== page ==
Arbitration and judicial settlement are the two fundamental methods of resolving conflicts in a binding manner. These are mechanisms are used for legal disputes.


The first principle of international arbitration is binding on the parties. The binding nature stems from the fact that when parties choose arbitration to settle their disputes. The parties accept in advance that they will be bound by the outcome.

The idea behind the party autonomy is that the parties to the dispute have the ability to shape the arbitration process. This means that the parties can choose the laws that govern the conduct of the procedure, the laws applicable to the arbitrators and ultimately, the laws governing the resolution of the disputes.

The process is fully predetermined, as are the court and tribunal statutes. In principle, the parties cannot change these rules.

Regarding the composition and structure of arbitral tribunals, parties are free to choose how many arbitrators will comprise the tribunal. Tribunals are typically made up of three or five arbitrators. Typically, the parties appoint an equal number of arbitrators. In the case of a three or five-member tribunal, each one or two arbitrators. The remaining arbitrator, who will serve as president of the tribunal, is appointed jointly by the arbitrators appointed by the parties. In the event of a disagreement, an appointing authority is typically designated to appoint the arbitrator if the parties cannot agree or if one of the parties fails to appoint its own arbitrator. The appointing authority usually is the Secretary-General of the Permanent Court of Arbitration, or the president of the International Court of Justice, but it can, in fact, be anyone. It is critical to emphasize that all arbitrators, including those appointed by the parties, must be completely independent and impartial. Independence and impartiality imply that the arbitrators have no family, financial, or other ties to the parties and have not prejudged the case. There are procedures in place to challenge the independence and/or impartiality of an arbitrator who has been appointed.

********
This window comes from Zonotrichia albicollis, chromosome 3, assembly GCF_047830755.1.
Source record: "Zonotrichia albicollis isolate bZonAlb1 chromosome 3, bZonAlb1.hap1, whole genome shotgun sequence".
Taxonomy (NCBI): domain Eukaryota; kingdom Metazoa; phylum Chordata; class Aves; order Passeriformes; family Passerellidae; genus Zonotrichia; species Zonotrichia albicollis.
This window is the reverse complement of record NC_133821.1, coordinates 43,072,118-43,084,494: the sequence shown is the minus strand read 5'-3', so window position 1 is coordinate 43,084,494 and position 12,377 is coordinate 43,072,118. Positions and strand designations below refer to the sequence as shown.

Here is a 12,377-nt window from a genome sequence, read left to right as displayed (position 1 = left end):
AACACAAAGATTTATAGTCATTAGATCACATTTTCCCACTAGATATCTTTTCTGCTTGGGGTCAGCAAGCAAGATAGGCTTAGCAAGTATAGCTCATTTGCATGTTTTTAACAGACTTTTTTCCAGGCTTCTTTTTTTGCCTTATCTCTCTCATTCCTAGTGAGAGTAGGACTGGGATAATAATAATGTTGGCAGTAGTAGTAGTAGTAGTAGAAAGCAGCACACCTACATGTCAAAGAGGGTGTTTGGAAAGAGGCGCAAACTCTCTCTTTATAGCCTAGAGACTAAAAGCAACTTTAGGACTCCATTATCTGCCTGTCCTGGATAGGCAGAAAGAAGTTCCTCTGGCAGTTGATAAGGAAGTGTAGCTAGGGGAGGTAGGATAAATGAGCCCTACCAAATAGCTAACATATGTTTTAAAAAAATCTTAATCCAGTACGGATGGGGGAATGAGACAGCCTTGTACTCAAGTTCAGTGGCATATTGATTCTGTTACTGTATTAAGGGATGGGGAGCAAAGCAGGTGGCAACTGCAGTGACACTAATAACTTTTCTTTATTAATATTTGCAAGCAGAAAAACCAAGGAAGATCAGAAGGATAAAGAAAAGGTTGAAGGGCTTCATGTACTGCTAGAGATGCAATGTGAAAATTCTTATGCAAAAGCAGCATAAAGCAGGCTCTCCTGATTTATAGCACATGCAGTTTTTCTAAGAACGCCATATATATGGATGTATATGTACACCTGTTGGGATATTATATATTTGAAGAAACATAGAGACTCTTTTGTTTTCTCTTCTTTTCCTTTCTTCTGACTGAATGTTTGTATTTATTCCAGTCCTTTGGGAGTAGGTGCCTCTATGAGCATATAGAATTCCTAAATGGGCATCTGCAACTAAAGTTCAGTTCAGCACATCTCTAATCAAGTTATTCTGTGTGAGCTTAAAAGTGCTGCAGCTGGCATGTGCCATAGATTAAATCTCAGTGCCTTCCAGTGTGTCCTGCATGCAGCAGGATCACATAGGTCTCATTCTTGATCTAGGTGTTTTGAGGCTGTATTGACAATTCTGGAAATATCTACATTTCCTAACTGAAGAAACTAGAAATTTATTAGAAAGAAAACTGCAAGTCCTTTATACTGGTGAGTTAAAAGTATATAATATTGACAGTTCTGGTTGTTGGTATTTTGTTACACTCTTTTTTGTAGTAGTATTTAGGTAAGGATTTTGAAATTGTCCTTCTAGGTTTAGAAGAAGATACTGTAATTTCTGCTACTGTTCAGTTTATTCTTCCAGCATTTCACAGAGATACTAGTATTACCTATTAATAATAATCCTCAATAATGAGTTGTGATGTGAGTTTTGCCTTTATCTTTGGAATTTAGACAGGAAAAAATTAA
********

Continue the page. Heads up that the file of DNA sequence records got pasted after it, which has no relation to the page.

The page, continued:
Arbitration is one of the most reliable methods of resolving disputes in a fair and timely manner. Understanding this mechanism and its fundamental principles is important to prevent issues in practice.